Last month on a beach in Hawaii, I met a fellow grandma named Susie. She has a granddaughter, Hannah, back in Wisconsin. Turns out Hannah’s class was just then reading my book, Zelda and Ivy The Runaways. What a coincidence! Before the week was out, Hannah’s teacher Jaime Charnholm and I set a date so I could meet the class over the internet, using Google Chat.
(The class is following a Lucy Calkins reading program that uses my book as one of its teaching texts, which are read aloud or as shared reading to model effective reading strategies.)
Here was my view of Hannah’s first grade classroom at West Middleton Elementary, Verona, Wisconsin, where the kids told me it was cold!
Using my laptop’s camera, I walked into my studio and showed the kids my computers, monitors and Wacom tablet, and paints and palettes and brushes, shelves of books and the light table, the stack of books that I have authored and/or illustrated, Izzi the dog and her dogbed, and my cozy writing chair.
The students sent charming thank you notes. I love their colorful drawings and creative spelling.
Who wouldn’t like to be proclaimed “the best ather in the wrld”? Also, I loved hearing that I inspired Paul to write a book.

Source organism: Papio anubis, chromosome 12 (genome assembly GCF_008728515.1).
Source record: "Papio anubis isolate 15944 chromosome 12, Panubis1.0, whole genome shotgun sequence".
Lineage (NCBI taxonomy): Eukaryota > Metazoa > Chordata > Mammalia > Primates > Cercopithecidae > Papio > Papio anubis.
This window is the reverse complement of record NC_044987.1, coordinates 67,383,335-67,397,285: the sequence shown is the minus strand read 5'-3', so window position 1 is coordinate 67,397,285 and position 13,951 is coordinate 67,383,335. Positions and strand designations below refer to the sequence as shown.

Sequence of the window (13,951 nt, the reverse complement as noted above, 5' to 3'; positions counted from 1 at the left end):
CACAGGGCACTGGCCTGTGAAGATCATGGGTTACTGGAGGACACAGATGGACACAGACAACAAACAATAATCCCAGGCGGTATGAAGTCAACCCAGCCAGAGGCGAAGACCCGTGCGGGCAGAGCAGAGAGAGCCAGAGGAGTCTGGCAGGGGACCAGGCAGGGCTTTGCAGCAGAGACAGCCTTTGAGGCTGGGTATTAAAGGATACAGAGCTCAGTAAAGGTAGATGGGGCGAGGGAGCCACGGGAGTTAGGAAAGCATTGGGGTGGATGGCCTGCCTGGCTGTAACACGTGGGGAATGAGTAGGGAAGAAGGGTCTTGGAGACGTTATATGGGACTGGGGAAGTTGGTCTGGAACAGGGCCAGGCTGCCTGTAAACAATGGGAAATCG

The first chapter in Zelda and Ivy the Runaways gets going because Dad is making cucumber sandwiches for lunch (again!). The Fox sisters decide they can’t face it and run away.
Although not many of the kids said they have actually eaten cucumber sandwiches, they were great at drawing them.
You can see what the kids remember about our connection by taking a look at their thank-you notes. The story I told about my first grade boyfriend, Danny, who is the basis for Eugene in Zelda and Ivy and The Boy Next Door, seemed to strike a chord. As did our dog, Izzi, and my paint palette.
My Fox sisters are surely thrilled at the many portraits Mrs. Charnholm’s first graders included in their thank you notes.
more portraits —
I feel lucky for all these connections: to have met Susie, which led to meeting the adorable, creative, wonderful kids in Hannah’s class. I answered most of the kids’ questions about the making of Zelda and Ivy, with this exception: How much paper does it take to make your books? Good question! Anyone out there know the average amount of paper it takes to print a picture book?
I smile every time I think of the first graders in West Middleton Elementary. Thank you, each and every one, for your wonderful letters. And thank you, teacher Jaime Charnholm and Hannah’s mom, Nicole, for making the technology work on the Wisconsin end.
I love when technology makes the world as small as the lawn above Napili Beach.